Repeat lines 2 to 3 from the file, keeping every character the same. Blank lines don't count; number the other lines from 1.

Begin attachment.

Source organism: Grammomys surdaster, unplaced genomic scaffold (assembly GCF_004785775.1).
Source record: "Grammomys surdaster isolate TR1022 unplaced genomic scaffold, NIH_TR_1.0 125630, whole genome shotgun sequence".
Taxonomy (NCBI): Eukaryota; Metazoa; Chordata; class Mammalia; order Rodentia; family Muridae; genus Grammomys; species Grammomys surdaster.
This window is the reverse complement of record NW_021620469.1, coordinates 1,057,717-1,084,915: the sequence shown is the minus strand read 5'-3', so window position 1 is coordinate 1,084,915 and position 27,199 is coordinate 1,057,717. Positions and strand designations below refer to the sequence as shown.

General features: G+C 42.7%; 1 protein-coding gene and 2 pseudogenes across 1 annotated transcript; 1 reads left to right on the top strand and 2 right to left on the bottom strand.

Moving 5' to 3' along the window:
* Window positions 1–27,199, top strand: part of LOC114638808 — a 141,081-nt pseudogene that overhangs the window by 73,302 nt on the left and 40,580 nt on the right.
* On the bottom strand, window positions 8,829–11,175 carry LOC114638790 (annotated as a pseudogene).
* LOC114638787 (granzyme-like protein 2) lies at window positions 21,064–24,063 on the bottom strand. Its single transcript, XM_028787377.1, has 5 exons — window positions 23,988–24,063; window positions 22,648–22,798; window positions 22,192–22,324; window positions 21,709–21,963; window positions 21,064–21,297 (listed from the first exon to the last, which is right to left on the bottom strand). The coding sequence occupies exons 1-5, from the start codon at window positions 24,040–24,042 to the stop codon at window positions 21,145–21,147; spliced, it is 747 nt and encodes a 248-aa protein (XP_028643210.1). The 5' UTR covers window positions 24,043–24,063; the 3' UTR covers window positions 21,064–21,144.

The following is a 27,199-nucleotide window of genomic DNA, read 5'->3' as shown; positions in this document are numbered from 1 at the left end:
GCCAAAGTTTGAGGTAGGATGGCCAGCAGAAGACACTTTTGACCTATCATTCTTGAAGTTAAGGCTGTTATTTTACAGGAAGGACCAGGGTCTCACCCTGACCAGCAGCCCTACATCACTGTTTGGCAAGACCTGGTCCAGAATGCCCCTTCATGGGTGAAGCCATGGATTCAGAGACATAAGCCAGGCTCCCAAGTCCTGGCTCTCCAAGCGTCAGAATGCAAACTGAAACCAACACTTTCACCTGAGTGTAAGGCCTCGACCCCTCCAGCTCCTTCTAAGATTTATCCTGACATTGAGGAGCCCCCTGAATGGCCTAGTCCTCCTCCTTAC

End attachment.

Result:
Source record: "Grammomys surdaster isolate TR1022 unplaced genomic scaffold, NIH_TR_1.0 125630, whole genome shotgun sequence".
Taxonomy (NCBI): Eukaryota; Metazoa; Chordata; class Mammalia; order Rodentia; family Muridae; genus Grammomys; species Grammomys surdaster.